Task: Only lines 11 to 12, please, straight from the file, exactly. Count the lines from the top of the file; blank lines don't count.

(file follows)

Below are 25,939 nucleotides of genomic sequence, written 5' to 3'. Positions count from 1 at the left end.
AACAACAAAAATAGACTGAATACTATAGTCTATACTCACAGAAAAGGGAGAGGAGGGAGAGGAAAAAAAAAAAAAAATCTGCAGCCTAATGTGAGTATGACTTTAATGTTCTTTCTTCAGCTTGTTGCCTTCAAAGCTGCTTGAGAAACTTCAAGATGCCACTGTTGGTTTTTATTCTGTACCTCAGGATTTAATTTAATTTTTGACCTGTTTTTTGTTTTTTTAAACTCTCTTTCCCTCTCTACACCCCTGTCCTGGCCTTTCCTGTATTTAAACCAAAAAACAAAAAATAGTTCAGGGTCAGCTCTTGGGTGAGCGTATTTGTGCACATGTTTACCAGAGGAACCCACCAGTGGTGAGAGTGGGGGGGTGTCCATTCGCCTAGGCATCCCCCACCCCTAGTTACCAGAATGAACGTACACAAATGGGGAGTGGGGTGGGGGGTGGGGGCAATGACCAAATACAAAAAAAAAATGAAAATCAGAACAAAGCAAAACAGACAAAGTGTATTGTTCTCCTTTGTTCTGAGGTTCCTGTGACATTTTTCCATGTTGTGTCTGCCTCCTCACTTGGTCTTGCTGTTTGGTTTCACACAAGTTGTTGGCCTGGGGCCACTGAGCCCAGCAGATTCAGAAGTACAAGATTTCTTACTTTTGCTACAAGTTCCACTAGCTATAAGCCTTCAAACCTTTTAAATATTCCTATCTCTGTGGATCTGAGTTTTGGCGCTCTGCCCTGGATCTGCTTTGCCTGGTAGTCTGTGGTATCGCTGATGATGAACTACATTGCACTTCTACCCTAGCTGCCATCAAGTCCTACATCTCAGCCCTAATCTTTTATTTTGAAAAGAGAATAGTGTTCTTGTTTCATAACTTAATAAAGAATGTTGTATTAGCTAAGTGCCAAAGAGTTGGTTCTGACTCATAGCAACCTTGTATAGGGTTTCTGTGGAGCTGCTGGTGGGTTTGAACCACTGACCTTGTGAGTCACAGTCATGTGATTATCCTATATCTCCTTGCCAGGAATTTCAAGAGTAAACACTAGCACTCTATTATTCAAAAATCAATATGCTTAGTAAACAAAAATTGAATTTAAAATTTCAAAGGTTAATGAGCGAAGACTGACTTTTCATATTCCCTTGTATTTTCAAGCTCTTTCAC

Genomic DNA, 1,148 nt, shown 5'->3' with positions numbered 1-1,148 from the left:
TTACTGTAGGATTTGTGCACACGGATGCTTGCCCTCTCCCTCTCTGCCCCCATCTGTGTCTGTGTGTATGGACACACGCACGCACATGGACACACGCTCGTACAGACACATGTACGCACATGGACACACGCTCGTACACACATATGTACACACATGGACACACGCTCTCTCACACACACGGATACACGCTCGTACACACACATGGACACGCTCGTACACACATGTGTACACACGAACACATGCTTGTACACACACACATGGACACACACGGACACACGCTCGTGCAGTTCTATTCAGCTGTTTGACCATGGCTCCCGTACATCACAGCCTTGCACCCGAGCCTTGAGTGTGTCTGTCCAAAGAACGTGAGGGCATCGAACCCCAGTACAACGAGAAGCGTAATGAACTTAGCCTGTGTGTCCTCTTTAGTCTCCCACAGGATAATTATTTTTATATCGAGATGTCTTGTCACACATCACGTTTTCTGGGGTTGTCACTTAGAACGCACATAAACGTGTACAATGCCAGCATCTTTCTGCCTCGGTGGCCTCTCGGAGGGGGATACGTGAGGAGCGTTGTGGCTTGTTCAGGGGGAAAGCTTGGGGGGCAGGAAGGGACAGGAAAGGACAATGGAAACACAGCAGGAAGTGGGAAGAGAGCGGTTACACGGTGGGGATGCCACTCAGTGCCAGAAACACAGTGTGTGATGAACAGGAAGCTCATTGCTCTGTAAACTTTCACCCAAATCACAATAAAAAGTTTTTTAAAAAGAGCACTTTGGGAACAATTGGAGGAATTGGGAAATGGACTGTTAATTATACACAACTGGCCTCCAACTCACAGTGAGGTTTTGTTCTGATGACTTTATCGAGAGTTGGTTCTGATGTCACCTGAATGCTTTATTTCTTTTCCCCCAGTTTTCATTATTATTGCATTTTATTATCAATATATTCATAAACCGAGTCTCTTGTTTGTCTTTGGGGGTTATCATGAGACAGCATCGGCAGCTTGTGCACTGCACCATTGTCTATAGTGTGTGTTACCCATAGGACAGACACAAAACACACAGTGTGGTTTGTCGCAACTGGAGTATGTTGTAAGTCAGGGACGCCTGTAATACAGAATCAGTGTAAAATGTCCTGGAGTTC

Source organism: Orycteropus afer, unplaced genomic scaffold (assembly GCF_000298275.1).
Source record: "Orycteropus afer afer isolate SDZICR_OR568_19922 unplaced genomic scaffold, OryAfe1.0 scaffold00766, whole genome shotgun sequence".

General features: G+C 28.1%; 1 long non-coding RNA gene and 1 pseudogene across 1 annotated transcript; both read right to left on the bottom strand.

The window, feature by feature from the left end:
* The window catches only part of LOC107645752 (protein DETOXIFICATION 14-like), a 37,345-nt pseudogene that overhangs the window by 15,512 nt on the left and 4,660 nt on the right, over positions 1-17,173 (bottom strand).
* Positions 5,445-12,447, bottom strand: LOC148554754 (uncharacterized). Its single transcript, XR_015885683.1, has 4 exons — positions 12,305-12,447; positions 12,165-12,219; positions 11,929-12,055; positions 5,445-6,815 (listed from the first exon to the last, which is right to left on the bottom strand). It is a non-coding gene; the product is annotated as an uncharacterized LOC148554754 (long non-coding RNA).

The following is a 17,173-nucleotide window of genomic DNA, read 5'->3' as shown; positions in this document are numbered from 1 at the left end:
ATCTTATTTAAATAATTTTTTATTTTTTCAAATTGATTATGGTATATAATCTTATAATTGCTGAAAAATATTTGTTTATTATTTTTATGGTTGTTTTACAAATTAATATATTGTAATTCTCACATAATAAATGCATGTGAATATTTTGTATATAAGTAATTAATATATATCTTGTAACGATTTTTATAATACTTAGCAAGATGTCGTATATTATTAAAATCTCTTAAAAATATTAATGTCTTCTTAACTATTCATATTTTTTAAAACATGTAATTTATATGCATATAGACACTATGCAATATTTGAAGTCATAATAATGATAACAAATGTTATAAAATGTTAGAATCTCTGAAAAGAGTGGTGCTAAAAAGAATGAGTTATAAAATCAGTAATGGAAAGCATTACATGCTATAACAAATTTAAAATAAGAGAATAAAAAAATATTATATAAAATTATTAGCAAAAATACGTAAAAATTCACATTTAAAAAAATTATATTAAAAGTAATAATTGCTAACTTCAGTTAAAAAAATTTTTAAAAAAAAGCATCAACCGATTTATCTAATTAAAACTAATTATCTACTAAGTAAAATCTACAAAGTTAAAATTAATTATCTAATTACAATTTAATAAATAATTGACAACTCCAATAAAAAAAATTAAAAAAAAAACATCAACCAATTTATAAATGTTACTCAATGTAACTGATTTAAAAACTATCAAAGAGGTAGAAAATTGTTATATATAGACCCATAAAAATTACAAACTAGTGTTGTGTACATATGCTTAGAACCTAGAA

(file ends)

The following is a 17,173-nucleotide window of genomic DNA, read 5'->3' as shown; positions in this document are numbered from 1 at the left end:
ATCTTATTTAAATAATTTTTTATTTTTTCAAATTGATTATGGTATATAATCTTATAATTGCTGAAAAATATTTGTTTATTATTTTTATGGTTGTTTTACAAATTAATATATTGTAATTCTCACATAATAAATGCATGTGAATATTTTGTATATAAGTAATTAATATATATCTTGTAACGATTTTTATAATACTTAGCAAGATGTCGTATATTATTAAAATCTCTTAAAAATATTAATGTCTTCTTAACTATTCATATTTTTTAAAACATGTAATTTATATGCATATAGACACTATGCAATATTTGAAGTCATAATAATGATAACAAATGTTATAAAATGTTAGAATCTCTGAAAAGAGTGGTGCTAAAAAGAATGAGTTATAAAATCAGTAATGGAAAGCATTACATGCTATAACAAATTTAAAATAAGAGAATAAAAAAATATTATATAAAATTATTAGCAAAAATACGTAAAAATTCACATTTAAAAAAATTATATTAAAAGTAATAATTGCTAACTTCAGTTAAAAAAATTTTTAAAAAAAAGCATCAACCGATTTATCTAATTAAAACTAATTATCTACTAAGTAAAATCTACAAAGTTAAAATTAATTATCTAATTACAATTTAATAAATAATTGACAACTCCAATAAAAAAAATTAAAAAAAAAACATCAACCAATTTATAAATGTTACTCAATGTAACTGATTTAAAAACTATCAAAGAGGTAGAAAATTGTTATATATAGACCCATAAAAATTACAAACTAGTGTTGTGTACATATGCTTAGAACCTAGAA